Disclaimer: I received both the Audeze EL-8 Open & Closed for this review directly from Audeze.
If you’ve been following the headphone scene for the last few years it isn’t possible you haven’t heard of Audeze. They really don’t need an introduction as all of their headphones have been praised worldwide. It all really got started with the LCD2.1, the LCD2.2, LCD-3, LCD-XC and LCD-X followed, and then I’m not even talking about the Fazor versions. I am an absolute fan of their products and my three favorite Audeze headphones are the 2.1, the X and the XC. Now Audeze has added two new headphones to their product line up and that’s what we’ll be looking at today.
The EL-8 is a more down to earth and down the line orthodynamic headphone using all the latest Audeze technologies. The EL-8 is available in an Open and Closed version and we’ll be covering both of them in this review. The EL-8s were launched a few months ago already and the market price is $699 if you’re buying them from the online Audeze store. By setting the price a few hundred USD below the previous entry model, Audeze reaches a bigger market. Not everyone wanted, or couldn’t pay $1K for a headphone and by lowering the entry level a lot more headphone enthusiasts saw their dream of ever owning an Audeze come true. Hifiman and Mr. Speakers have targeted this group of consumers for a while already, and their headphones are available for even less though.
|Transducer type||Planar magnetic|
|Magnetic structure||Fluxor magnets|
|Driver Size||100 mm|
|Maximum power handling||15W (for 200ms)|
|Frequency response||10Hz – 50kHz|
|Total harmonic distortion||<0.1% (1kHz, 1mW)|
|Efficiency||102/100dB / 1mW|
|Optimal power requirement||200mW – 4W|
The EL-8s, contrary to the other LCD’s, don’t come in one of those über cool travel cases. They do come in a very nice card wood box with an adapter and a soft pouch to carry them around. I haven’t looked at the box ever since.
The new headphones don’t look like the Audeze’s you already know and they have their own styling. I look at them as a mix of a Sennheiser and Hifiman design, with a modern twist to it. The EL-8s have actually been designed/styled by BMWDesignWorks USA and they look quite modern. They have the backwards design like the Sennheiser HD700/800 and use veneer just like the Hifiman HE-400i/560 series. Design is something very personal and you like it or you don’t, I personally wouldn’t have gone for veneer (like Hifiman). Audeze is known for its use of wood, especially the 2.1 Rosewood, the LCD3 and the XC. The EL-8 is far away from this though, and the veneer in my opinion makes it look a bit “cheap”. Of course it in reality also is cheaper than the before mentioned headphones, but still I expected a little bit more for the $699 price. General build quality is very good though but it isn’t like the higher end LCD series, these are rather plastic like.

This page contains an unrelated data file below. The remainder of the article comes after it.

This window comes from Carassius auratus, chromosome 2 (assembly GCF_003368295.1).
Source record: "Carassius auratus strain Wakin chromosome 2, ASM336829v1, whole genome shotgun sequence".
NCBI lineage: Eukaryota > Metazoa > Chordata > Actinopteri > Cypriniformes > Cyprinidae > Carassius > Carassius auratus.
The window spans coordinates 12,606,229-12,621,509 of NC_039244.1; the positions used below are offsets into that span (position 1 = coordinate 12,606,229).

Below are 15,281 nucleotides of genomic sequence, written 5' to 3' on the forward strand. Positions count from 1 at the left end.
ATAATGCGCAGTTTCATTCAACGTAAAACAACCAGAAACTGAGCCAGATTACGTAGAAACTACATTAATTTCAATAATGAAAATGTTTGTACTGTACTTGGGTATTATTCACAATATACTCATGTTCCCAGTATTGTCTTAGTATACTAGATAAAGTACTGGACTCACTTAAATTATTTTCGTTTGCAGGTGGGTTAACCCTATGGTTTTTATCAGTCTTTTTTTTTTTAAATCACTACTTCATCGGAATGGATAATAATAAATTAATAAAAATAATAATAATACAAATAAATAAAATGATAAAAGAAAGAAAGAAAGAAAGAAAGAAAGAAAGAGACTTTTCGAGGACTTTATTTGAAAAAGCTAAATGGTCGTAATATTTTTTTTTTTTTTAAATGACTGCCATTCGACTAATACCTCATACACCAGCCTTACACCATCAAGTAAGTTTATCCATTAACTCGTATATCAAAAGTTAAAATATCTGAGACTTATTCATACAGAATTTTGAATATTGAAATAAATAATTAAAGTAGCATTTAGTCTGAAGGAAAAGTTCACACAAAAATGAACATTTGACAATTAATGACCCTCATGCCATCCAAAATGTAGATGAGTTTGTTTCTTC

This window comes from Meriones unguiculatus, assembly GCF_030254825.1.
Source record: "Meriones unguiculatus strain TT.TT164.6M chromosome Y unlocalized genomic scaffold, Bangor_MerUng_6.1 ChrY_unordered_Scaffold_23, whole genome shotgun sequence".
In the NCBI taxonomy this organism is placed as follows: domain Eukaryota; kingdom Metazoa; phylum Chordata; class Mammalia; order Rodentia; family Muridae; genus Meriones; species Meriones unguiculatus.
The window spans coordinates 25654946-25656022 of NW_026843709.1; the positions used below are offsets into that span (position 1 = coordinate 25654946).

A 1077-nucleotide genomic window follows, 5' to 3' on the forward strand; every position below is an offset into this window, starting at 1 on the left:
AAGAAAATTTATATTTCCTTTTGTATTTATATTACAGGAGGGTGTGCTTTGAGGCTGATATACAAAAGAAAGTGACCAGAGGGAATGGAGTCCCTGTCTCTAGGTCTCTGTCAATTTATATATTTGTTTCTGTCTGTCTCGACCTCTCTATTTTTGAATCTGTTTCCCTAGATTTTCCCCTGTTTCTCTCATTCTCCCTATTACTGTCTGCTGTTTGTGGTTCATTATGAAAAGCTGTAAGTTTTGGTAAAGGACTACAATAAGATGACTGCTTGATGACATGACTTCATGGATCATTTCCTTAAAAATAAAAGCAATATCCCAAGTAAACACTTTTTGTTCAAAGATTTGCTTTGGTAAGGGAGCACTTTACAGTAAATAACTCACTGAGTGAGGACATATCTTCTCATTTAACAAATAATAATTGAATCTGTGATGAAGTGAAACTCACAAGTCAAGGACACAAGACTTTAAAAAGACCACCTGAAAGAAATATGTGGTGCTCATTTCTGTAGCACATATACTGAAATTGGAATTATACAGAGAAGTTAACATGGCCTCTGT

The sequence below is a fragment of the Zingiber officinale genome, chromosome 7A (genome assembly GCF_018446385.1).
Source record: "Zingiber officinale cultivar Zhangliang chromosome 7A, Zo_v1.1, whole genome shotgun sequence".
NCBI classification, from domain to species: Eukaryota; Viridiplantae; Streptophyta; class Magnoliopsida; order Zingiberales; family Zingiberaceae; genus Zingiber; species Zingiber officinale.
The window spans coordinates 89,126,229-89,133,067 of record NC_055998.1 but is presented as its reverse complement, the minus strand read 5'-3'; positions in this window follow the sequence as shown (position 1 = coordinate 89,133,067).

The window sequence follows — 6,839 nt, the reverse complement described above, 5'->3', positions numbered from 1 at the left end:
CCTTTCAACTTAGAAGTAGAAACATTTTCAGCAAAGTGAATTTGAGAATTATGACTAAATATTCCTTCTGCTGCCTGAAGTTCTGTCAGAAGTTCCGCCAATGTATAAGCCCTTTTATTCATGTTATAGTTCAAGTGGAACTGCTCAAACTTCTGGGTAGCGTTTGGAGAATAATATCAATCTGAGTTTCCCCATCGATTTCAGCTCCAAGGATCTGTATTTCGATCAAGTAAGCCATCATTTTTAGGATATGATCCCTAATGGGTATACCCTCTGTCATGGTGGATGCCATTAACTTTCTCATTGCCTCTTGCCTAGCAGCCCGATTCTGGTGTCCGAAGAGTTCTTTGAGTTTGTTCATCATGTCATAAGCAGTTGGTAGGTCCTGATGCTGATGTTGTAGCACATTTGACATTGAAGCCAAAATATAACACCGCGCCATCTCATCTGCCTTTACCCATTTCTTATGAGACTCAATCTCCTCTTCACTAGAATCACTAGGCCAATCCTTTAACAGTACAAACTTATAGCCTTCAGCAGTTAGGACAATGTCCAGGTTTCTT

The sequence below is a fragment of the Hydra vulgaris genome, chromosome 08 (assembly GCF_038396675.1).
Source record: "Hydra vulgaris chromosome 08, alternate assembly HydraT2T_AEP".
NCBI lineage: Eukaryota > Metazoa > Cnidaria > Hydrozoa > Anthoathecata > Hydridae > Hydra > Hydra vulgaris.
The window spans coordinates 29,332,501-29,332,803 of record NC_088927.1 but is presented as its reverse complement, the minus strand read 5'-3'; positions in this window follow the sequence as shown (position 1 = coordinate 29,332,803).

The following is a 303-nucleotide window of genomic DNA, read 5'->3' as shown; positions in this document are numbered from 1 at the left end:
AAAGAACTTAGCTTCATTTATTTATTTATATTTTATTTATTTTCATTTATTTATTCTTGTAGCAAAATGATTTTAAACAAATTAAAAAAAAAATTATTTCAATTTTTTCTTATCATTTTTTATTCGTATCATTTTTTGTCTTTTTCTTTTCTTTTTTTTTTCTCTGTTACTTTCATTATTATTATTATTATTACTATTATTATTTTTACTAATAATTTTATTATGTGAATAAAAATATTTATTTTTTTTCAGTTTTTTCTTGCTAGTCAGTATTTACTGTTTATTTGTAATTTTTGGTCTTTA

First thing I noticed when I put them on my head was the rather big clamping force. It has gotten only a little bit better over the weeks/months and I can actually feel the vacuum created by the pads as there is a pressure build up I can feel on my eardrums. I’m sure my head just has a weird shape or something as I haven’t heard this complaint before. It’s an annoying feeling but you get used to it. If I forget about this, the EL-8s actually are pretty comfortable. Weight for the open/closed version is 460/480 grams and for an Audeze that’s pretty light. It isn’t light for a headphone in general though and even the orthodynamic Hifimans weigh a lot less (around 370g). Weight has never bothered me before though and I can wear the heaviest XC for hour and hours without any problems. Looking at its size and weight, I don’t see why people would use this on the go but then again I’ve seen people use LCD-3’s on the go as well, so who am I. The angled leather pads, as we’re used to with Audeze, are top quality. My ears do get warm more easily then with the other Audeze headphones though.
I have heard several complaints on the build quality/durability of the EL-8s, as in they break down and have to be sent back, but I haven’t experienced the slightest problem with either my open or closed version. The new proprietary cable system (no more mini xlr) is something I think might produce a lot of complaints though. The connectors are like these small chips you have to insert into the cups and I on several occasions almost broke of these chips in the cup. I am sure I’m not the only one who experienced this. The connectors also come loose pretty easy when pulling the cable and that each time makes me fear one of the drivers died on me.
It’s good to see Audeze uses the new tech (Fazer Technology & Fluxor Magnets) in the “lower end” models. Fluxor magnetic structure transfers more energy on the driver-facing side than the backside. As a result the magnets become more efficient, and therefore easier to drive with low-power sources like a computer or smart phone. I agree and don’t agree at the same time, but keep reading.
I am a big fan of orthodynamic headphones and have quite a few of them in my collection. I have seen a lot of statements that the EL-8s are a baby LCD-X, XS or LCD2 but I wouldn’t refer to them like that. They have their own sound signature, strengths and weaknesses and aren’t near the level of the others.
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